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Respirology. 2011 Jan;16(1):44-52. doi: 10.1111/j.1440-1843.2010.01794.x.

Pearls and myths in pleural fluid analysis.

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1
Pleural Diseases Unit, Department of Internal Medicine, Arnau de Vilanova University Hospital, Institut de Recerca Biomèdica de Lleida, Lleida, Spain. jporcelp@yahoo.es

Abstract

Virtually all patients with a newly discovered pleural effusion should undergo thoracentesis to aid in diagnosis and management. The routine pleural fluid (PF) evaluation usually includes the following: cell count and differential; tests for protein, LDH, glucose, adenosine deaminase, cytology and, if infection is a concern, pH and bacterial and mycobacterial cultures. Distinguishing transudates from exudates with Light's criteria is a pragmatic first step. If the effusion is an exudate, various PF tests have proven diagnostic utility: adenosine deaminase levels >35 IU/L usually indicate tuberculosis in lymphocyte-predominant PF; pH < 7.2 or glucose less than 60 mg/dL allow the clinician to identify complicated parapneumonic effusions; and conventional cytology may reveal malignant cells in 60% of the patients with malignant effusions. A number of optional PF tests may complement the diagnostic approach to an undiagnosed pleural effusion. For example, natriuretic peptide assays significantly improve the accuracy of a diagnosis of cardiac pleural effusion, whereas PF mesothelin levels greater than 20 nmol/L are highly suggestive of mesothelioma.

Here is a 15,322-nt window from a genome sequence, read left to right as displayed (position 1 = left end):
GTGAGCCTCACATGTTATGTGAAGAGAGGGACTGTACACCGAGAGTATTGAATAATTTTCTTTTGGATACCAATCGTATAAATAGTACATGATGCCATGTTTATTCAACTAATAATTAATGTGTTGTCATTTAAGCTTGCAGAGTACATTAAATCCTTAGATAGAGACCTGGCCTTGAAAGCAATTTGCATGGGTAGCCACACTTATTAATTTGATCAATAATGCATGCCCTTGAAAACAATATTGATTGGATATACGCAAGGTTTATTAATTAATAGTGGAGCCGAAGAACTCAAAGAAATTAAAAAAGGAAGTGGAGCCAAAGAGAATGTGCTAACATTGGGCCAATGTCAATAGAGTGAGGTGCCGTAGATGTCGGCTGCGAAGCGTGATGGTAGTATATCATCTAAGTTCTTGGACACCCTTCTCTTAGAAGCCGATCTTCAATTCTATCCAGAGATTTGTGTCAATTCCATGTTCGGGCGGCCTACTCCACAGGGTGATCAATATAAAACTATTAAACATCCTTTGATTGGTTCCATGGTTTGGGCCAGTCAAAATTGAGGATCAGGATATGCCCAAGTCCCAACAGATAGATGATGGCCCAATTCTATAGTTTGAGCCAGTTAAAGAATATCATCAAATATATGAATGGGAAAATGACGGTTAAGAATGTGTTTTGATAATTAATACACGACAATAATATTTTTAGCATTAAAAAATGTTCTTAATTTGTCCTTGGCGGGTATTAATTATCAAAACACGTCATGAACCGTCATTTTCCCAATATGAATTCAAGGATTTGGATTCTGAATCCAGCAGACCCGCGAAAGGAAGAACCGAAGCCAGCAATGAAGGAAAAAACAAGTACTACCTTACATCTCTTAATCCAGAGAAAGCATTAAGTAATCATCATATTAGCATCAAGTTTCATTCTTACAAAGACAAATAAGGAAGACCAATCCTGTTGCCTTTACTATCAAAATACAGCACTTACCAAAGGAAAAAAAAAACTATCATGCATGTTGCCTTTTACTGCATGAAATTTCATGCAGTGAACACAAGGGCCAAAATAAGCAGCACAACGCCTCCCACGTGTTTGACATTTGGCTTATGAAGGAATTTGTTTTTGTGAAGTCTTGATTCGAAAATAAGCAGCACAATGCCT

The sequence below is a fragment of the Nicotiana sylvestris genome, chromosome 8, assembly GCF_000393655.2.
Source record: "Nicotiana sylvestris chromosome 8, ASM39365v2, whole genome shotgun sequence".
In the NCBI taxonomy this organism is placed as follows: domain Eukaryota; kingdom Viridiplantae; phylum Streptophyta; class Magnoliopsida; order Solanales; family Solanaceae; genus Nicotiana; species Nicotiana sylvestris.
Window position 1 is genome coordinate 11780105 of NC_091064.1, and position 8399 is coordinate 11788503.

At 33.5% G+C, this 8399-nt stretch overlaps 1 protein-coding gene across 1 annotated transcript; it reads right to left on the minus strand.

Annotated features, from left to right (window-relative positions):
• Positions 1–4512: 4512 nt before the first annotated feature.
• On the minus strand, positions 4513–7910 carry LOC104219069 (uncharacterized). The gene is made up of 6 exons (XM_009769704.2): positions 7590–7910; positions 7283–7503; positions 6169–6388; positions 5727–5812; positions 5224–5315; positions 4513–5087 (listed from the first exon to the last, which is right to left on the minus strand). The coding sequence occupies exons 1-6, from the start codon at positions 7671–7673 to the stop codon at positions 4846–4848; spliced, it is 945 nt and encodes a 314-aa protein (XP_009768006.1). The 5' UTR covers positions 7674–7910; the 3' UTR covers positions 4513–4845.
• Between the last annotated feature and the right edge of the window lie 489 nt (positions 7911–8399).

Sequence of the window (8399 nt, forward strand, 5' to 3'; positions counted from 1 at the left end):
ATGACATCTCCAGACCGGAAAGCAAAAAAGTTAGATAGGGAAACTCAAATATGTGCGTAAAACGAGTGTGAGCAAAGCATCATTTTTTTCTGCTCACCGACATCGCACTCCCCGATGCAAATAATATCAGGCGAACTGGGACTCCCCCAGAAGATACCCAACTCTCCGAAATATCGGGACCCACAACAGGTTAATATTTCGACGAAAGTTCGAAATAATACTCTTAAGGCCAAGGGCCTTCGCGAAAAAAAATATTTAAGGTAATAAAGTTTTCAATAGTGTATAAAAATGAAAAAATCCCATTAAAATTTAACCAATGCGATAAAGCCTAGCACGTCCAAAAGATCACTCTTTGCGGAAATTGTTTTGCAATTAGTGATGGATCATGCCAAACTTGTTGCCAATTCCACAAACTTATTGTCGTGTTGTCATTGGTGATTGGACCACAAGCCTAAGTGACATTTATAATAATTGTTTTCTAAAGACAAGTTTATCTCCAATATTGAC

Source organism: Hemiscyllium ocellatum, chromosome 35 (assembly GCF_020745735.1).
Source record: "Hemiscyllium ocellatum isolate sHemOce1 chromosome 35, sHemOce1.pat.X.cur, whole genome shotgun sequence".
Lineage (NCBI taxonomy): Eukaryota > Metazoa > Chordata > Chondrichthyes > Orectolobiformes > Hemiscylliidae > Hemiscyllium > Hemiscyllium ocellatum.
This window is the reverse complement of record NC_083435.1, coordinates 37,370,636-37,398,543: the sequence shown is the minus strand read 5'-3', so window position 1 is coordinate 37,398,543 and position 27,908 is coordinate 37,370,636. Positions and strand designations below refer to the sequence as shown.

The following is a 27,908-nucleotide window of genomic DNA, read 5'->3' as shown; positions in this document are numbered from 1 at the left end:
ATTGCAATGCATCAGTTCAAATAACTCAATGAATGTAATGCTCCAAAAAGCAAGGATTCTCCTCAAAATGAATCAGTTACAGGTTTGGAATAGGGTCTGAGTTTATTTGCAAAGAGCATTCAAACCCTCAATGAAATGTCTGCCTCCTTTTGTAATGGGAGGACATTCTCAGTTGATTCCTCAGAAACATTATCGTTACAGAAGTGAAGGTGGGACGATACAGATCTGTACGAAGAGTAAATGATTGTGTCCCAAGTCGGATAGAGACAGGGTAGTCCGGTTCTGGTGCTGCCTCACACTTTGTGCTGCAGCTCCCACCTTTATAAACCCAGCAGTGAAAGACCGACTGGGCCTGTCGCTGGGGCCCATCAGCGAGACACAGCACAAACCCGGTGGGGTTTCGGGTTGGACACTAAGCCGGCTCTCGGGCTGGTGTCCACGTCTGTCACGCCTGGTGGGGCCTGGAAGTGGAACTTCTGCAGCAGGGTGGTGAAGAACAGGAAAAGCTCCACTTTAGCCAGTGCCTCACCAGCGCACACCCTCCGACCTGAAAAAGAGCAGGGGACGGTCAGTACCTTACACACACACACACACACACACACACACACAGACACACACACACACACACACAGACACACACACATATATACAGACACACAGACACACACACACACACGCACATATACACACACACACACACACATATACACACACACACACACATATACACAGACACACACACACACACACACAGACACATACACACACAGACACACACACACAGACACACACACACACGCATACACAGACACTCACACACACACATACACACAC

[Indexed for MEDLINE]

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